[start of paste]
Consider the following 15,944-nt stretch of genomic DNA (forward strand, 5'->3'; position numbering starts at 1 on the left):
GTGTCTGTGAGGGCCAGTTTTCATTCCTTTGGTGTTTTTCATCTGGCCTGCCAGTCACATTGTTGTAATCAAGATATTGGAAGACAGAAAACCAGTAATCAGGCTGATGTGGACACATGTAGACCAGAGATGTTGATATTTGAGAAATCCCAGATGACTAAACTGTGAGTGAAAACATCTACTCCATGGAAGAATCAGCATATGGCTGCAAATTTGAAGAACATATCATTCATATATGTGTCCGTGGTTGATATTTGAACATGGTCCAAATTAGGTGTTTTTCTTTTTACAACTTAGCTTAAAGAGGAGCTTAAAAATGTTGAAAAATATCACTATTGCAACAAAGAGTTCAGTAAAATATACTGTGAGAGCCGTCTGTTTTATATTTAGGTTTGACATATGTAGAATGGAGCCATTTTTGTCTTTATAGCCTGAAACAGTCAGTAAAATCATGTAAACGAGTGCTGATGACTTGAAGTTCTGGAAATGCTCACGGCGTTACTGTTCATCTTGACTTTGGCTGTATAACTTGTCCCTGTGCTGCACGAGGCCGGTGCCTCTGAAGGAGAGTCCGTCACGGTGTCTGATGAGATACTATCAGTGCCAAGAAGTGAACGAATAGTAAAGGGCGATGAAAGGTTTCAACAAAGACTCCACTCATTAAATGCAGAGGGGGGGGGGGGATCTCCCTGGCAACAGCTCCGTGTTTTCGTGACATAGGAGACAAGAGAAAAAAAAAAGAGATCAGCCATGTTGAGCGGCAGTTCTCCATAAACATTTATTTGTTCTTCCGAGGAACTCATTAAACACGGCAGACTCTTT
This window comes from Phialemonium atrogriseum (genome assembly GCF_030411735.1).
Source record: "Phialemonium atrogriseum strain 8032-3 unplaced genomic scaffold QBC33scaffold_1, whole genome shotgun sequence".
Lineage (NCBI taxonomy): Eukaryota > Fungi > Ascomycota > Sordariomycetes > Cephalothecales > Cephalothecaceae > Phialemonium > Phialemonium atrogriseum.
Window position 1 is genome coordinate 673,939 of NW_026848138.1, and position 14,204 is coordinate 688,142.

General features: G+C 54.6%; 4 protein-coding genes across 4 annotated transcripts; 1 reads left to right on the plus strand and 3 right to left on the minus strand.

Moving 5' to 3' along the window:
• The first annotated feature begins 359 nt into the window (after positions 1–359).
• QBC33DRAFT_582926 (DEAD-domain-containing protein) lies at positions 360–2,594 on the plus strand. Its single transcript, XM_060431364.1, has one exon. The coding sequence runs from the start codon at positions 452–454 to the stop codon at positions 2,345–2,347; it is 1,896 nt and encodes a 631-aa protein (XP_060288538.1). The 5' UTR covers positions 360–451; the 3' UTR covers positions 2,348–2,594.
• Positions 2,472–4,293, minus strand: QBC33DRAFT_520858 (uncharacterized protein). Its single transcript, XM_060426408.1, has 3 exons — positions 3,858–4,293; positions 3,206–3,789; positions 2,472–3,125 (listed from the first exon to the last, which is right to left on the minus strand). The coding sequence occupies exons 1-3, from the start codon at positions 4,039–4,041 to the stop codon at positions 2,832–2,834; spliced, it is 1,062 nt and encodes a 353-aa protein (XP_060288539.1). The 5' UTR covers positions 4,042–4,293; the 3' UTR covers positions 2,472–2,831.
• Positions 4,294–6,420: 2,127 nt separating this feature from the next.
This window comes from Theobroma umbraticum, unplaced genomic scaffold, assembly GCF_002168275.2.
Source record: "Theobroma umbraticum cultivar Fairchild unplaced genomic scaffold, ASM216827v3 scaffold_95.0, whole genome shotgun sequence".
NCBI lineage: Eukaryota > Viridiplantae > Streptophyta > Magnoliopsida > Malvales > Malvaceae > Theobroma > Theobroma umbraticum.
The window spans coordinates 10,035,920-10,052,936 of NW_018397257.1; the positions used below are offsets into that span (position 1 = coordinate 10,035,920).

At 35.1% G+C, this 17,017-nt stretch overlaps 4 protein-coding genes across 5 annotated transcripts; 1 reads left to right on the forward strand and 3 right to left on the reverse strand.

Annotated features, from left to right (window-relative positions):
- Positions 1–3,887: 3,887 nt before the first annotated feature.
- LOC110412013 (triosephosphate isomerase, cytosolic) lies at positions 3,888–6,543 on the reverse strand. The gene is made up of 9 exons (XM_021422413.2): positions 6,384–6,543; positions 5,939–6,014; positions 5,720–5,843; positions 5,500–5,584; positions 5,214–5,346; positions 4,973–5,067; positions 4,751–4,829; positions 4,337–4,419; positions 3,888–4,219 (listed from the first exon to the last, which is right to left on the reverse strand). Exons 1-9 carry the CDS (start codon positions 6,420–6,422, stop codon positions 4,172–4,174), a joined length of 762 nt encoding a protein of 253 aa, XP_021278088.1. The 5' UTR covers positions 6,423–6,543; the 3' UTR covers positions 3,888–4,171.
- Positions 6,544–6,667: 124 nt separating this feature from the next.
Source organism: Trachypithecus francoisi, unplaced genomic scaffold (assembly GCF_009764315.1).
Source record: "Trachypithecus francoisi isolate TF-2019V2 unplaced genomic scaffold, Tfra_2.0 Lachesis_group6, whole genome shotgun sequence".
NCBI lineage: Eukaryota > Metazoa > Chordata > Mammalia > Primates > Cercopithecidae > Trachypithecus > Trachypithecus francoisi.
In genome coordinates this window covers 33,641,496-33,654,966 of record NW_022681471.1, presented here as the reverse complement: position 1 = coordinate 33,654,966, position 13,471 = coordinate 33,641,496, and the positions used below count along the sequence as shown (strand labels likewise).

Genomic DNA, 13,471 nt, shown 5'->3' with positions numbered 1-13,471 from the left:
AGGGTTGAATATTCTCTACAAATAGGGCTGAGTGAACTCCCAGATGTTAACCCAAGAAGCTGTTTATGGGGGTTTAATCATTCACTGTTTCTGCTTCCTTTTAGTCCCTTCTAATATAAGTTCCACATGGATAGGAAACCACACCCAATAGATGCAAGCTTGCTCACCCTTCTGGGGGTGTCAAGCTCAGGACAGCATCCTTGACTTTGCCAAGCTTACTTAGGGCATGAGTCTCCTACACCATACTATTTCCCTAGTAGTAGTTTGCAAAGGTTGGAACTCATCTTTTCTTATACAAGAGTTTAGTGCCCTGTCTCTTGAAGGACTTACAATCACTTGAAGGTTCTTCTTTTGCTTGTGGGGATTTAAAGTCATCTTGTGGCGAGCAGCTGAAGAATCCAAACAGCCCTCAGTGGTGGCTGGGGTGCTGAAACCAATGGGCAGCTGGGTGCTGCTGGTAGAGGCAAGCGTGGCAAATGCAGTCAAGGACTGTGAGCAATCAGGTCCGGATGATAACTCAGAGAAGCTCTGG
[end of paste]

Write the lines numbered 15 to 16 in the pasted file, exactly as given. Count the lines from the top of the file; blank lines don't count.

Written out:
NCBI lineage: Eukaryota > Viridiplantae > Streptophyta > Magnoliopsida > Malvales > Malvaceae > Theobroma > Theobroma umbraticum.
The window spans coordinates 10,035,920-10,052,936 of NW_018397257.1; the positions used below are offsets into that span (position 1 = coordinate 10,035,920).